The Pennsylvania General Assembly passed and Governor Wolf signed into law the State Fiscal Year 2022/23 General Fund Budget on July 8, 2022. The $45.2 billion spending plan represents a 2.9 percent increase in state spending over the previous fiscal year. Senate Bill 1100 passed the House with a vote of 180-20 and the Senate 47-3. State departments will be sharing details of how the funds will be allocated later this summer, and we will provide updates when that information is available.
Highlights for now include:
The Intellectual Disabilities (ID) Community Waiver line item includes funding to provide Consolidated Waiver services for 100 new people from the Emergency Waiting List and Community Living Waiver services for 732 new people from the Emergency Waiting List.
The ID Community Waiver line item also includes the funding proposed by the Governor to continue the rate update implemented in January 2022.
Special education received the $100 million increase proposed by the governor.
Early intervention received the governor-proposed increase of $9.3 million for the Part C (infants and toddlers) program and $10 million for the Part B (children ages 3-5) program.
Vocational Rehabilitation (employment services for people with disabilities) received level funding from the previous year.
Of special note:
The Human Services Fiscal Code established the “Home and Community Based Services for Individual with Intellectual Disabilities Augmentation Account” in which future savings from the downsizing and closures of the four remaining state centers and any year-over-year decreases to the state center appropriation will be redirected – the funds can be used for the ID Community Waiver line item to provide for people on the emergency waiting list and/or increase salaries of direct support professionals (DSPs). This was an idea that Achieva staff worked on with House Majority Leader Benninghoff to implement.
The Education Fiscal Code includes a one-year extension of Act 66 of 2021. This extension allows students who turned 21 during the 2021-2022 school year or who will turn 21 before the start of the 2022-2023 school year to re-enroll for the 2022-2023 school year and continue to receive services.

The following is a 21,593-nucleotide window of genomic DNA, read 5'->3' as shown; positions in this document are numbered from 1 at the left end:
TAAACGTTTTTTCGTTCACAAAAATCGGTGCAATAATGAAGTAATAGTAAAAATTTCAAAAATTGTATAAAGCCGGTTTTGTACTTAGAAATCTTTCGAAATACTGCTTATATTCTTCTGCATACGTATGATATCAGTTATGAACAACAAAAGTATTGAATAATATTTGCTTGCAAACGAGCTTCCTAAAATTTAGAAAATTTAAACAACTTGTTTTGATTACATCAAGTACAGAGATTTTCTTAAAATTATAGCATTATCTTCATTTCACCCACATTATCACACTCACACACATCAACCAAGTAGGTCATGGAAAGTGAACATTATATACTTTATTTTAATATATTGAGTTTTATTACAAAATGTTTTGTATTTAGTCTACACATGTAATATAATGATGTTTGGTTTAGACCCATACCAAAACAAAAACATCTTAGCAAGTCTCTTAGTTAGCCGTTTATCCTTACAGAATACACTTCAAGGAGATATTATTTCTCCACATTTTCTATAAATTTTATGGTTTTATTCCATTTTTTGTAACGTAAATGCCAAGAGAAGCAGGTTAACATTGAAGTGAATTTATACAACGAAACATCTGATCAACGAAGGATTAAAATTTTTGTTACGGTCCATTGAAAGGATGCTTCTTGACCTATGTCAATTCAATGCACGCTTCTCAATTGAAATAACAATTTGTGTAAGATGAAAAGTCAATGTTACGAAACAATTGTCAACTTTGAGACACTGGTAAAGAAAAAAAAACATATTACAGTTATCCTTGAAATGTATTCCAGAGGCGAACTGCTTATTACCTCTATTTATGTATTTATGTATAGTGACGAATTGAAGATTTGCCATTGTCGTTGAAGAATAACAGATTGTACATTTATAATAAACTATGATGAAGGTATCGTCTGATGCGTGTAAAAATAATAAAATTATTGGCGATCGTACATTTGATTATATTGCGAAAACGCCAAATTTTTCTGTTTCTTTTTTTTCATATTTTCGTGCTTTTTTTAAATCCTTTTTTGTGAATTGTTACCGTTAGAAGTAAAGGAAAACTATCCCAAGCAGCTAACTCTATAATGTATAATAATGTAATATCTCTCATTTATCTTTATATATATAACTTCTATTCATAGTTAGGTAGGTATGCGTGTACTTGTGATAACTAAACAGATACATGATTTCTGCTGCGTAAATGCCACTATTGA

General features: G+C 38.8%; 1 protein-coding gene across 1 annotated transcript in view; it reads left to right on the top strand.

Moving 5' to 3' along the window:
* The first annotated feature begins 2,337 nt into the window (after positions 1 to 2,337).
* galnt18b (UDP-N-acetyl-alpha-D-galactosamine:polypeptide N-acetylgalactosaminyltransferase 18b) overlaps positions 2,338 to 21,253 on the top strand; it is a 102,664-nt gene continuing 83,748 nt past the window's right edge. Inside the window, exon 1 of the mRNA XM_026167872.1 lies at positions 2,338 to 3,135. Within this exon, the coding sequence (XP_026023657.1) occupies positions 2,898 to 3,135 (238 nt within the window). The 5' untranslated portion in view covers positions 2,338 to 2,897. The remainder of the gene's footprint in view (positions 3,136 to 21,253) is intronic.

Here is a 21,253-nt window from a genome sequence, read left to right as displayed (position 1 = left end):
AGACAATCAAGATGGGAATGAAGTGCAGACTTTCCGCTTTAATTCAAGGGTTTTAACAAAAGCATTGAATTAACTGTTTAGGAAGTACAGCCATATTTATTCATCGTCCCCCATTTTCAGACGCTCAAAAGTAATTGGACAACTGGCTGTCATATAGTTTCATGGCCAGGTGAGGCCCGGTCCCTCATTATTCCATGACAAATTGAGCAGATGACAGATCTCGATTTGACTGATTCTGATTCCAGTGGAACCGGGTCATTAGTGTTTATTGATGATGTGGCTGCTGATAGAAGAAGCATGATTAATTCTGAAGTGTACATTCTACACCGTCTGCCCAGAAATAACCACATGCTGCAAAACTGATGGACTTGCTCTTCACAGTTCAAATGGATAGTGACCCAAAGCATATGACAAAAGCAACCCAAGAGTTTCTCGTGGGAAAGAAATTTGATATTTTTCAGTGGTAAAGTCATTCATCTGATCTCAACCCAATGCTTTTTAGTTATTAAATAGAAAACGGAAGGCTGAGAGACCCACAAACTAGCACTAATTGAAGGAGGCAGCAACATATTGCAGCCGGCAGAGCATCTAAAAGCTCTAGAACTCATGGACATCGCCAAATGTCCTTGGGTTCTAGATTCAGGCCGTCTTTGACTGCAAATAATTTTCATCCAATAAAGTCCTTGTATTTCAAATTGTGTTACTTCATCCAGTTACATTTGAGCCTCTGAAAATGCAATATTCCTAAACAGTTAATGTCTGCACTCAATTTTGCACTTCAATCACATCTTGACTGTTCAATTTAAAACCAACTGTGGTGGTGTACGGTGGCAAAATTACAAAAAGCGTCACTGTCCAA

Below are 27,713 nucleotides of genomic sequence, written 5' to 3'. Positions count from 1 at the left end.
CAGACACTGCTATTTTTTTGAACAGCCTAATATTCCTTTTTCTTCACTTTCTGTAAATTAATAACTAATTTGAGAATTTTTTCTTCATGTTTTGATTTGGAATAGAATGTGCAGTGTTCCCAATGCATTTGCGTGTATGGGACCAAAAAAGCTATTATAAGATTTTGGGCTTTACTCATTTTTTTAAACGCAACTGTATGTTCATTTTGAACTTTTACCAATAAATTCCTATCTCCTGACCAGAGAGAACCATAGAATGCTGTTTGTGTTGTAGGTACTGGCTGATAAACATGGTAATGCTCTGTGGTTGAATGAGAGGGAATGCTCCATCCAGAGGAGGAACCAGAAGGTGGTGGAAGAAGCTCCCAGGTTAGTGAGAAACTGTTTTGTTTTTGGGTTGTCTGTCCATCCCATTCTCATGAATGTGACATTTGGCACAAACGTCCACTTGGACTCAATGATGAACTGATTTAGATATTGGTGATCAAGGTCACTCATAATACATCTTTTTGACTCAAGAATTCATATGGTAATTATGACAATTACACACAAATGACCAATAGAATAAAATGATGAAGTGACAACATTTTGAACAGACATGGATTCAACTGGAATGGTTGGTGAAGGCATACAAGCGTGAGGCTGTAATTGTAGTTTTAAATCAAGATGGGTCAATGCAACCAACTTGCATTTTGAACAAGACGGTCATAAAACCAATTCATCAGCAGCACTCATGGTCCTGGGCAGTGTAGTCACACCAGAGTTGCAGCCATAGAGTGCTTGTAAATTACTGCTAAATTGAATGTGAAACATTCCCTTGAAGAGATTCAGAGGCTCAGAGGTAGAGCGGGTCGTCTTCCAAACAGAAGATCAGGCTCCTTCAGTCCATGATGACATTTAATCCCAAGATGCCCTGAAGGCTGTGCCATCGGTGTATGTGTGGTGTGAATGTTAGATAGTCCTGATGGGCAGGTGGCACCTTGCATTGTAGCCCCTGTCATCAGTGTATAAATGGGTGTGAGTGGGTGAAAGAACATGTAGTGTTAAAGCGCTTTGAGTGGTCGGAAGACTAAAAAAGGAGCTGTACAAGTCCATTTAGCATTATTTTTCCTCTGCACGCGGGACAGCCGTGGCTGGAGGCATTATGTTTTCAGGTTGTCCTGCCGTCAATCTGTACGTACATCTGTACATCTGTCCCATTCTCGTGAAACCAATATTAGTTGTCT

House Resolution 212 passed with the budget creating a legislative task force on services provided to individuals with intellectual disabilities, developmental disabilities, and autism; directing the Joint Commission on State Government (JCSG) to study the home and community-based service system; and, creating a stakeholder advisory committee to advise the JCSG.
Despite a record excess of revenue and unparalleled advocacy from people with disabilities, families, and providers, the Wolf Administration and members of the General Assembly failed to authorize additional funding to increase compensation for DSPs supporting people with ID and Autism.
Thanks to the historic statewide media campaigns, tens of thousands of emails, and hundreds of in-person and virtual meetings, Pennsylvania’s legislators are more aware and informed of the need to raise rates to address the DSP shortage and provide more funding for the 5,000 people on the Emergency Waiting List.
This year, Achieva and The Arc of Greater Pittsburgh were proud to work with The Provider Alliance, The Arc of PA, and RCPA to take our message to Pennsylvania elected officials. We were especially proud to work with many families who bravely told their stories about the toll that 24/7 caregiving and the DSP shortage are taking on their lives. Our work is not finished, and our advocacy will continue on behalf of children and adults with intellectual disabilities and autism, their families, and DSPs.